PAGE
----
The EV9 is one of the few all electric 7 seater SUVs you can buy, and its arrival pushes the Korean brand further into premium territory. The electric seven seater starts at $105,990 for the RWD Light while the top AWD GT Line is $134,990.

The RWD model uses a 76kWh battery, Kia stating a WLTP range figure of up to 443km. Its single motor makes 160kW and 350Nm, and that means it takes 8.3sec to hit 100km/h. The AWD models get a bigger 99.8kWh battery, with range quoted as between 492km and 505km, depending on model. With two motors, total output is 282kW and 700Nm. The AWD model can tow up 2500kg braked.

It’s a big machine, 5.1m long, almost 2m wide and 1.8m tall. It makes the firm’s other seven seater SUV, the Sorento, seem small when parked next to it. Kia’s styling takes a bold new leap with the EV9, there’s nothing quite like this on the road at present.

The ride is decent and it’s quiet on the go. With two motors powering you on, there’s always plenty of torque available, this feels effortless everywhere. Yet always smooth, the tuning of the power delivery refined.

Kia EV9

There’s oodles of room in the second row, a flat floor giving the middle passenger ample space for lower limbs, though the squab is firm there. Access to the back row is grand, the middle seats sliding and tilting quickly and smoothly with just a touch of a button. In the rear, the space is good for kids and while adults do okay for headroom, the second row needs to slide forward to give them a semblance of leg room. On boot space, the EV9 has plenty of that too. The third row sinks into the floor easily when not required, the boot being wide and long, although height is somewhat limited. While there is no spare underneath, there is space for the charging cables.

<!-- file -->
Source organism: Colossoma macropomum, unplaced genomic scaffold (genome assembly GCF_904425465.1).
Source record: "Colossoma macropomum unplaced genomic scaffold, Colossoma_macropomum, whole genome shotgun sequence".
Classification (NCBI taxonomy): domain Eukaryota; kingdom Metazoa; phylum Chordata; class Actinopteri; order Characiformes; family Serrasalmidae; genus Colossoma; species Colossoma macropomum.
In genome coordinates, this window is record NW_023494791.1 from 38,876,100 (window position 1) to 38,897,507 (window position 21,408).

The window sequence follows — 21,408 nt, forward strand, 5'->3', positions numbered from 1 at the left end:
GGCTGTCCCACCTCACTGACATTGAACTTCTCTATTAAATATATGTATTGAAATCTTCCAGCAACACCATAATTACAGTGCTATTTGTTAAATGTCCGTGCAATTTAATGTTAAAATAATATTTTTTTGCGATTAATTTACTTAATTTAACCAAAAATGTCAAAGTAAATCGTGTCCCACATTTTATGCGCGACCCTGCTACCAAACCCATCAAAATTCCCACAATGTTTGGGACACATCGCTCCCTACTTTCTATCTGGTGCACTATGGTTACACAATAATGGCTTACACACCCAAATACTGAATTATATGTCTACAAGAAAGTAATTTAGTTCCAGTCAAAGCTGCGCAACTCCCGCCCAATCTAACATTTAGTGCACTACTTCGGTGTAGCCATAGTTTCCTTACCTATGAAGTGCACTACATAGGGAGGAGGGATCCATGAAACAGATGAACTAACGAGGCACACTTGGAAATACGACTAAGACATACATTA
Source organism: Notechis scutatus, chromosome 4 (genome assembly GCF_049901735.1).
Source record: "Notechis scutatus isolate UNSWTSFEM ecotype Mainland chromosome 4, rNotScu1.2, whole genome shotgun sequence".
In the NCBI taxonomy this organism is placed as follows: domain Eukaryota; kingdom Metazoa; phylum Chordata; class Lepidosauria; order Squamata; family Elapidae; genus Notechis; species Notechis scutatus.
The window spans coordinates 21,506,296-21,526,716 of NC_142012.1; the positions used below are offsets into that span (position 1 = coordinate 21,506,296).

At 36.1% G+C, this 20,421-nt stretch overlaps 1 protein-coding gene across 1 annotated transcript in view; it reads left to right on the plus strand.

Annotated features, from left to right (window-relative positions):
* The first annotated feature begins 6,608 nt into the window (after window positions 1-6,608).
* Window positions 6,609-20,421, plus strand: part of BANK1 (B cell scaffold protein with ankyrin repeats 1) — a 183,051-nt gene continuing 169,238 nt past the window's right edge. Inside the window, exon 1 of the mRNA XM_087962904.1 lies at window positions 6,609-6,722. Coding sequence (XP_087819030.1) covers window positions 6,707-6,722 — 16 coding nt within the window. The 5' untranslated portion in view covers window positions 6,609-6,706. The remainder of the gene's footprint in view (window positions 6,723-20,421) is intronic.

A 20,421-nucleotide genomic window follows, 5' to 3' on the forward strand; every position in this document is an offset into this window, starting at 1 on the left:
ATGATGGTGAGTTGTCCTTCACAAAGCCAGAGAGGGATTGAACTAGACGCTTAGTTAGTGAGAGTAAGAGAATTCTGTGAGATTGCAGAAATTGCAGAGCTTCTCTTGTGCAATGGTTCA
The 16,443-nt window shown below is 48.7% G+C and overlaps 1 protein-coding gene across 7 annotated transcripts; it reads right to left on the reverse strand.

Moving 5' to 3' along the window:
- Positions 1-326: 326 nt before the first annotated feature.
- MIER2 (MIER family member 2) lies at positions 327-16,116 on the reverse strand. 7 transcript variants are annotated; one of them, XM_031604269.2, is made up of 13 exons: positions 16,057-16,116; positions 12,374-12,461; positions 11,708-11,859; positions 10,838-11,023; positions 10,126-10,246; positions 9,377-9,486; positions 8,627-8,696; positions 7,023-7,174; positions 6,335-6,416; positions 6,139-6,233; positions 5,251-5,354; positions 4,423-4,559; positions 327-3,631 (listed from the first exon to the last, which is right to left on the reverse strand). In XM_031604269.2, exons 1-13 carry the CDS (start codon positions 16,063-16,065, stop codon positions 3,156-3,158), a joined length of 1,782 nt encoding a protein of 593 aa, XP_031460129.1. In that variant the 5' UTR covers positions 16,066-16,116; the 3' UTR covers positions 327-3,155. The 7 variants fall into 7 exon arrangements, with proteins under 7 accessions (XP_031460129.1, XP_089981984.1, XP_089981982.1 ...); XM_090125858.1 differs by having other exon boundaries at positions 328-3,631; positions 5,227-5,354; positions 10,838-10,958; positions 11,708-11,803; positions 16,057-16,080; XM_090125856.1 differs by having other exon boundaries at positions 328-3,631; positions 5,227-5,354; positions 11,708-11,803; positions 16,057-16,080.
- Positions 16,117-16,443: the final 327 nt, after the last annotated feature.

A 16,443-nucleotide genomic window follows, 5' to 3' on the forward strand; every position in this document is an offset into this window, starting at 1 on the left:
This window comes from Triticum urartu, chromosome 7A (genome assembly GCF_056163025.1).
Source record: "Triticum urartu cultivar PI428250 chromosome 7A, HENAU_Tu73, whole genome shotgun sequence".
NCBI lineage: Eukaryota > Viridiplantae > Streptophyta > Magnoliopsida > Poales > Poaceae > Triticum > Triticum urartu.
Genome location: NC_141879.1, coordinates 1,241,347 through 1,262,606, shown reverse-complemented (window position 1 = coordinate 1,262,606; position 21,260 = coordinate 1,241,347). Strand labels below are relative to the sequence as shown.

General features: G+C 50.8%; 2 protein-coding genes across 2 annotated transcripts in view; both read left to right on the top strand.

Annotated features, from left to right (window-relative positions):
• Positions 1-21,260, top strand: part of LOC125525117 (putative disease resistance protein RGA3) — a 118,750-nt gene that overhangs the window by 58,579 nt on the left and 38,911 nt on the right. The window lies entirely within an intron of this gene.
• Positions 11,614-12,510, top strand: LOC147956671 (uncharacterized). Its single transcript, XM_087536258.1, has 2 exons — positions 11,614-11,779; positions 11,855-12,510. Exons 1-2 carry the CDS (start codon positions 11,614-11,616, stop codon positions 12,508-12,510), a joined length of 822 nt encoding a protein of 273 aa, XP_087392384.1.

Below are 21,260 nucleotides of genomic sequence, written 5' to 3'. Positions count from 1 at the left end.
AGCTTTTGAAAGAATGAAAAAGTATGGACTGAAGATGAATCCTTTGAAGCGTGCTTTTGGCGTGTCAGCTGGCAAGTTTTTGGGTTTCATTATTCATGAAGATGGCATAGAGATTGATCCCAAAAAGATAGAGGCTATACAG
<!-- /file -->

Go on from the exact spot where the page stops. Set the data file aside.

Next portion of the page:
Click here to read the full review: https://www.autocar.co.nz/kia-ev9-first-nz-drive-review/

For all the Kia EV9 specs, click here: https://kia.co.nz/vehicles/ev9/

Honda CR-V Sport 7

Honda CR-V Sport 7

The Honda CR-V is a popular SUV in New Zealand, and a new model arrives being a little larger than the last one, it being longer, wider, taller. That means it offers more space inside but also more technology and a further expansion of the Sensing Safety systems. And the seven seater option returns to the local line-up too.

This features a revised 1.5T engine mated to a revised CVT with fuel economy of 8.1L/100km. This combination gives the CR-V an easy going character. But this Honda is also a good drive with positive steering and a well struck ride and handling mix.

It retails for $57k and has an impressive safety line-up with 11 airbags, AEB, lane warning and departure systems, adaptive cruise, and traffic sign recognition.

The Sport 7’s third row of seats emerge from the floor and when in use, there’s room for a few bags in the hold. The middle row pews easily scoot forward and tilt, facilitating access to the occasional seats. These also slide forward and aft, improving third-row foot and knee room but it’s still for the littl’uns.

Click here to read the full review: https://www.autocar.co.nz/curve-carving-cr-v-arrives/

For all the Honda CR-V specs, click here: https://www.honda.co.nz/cr-v/cr-v-sport-7/


Kyle Cassidy
Kyle Cassidy
Editor NZ Autocar magazine - autocar.co.nz

Kyle has been reviewing cars since starting at NZ Autocar magazine in 2003 and has been editor since 2009. In that time he’s become an expert on what makes for a good vehicle while also gaining insights into the local automotive industry.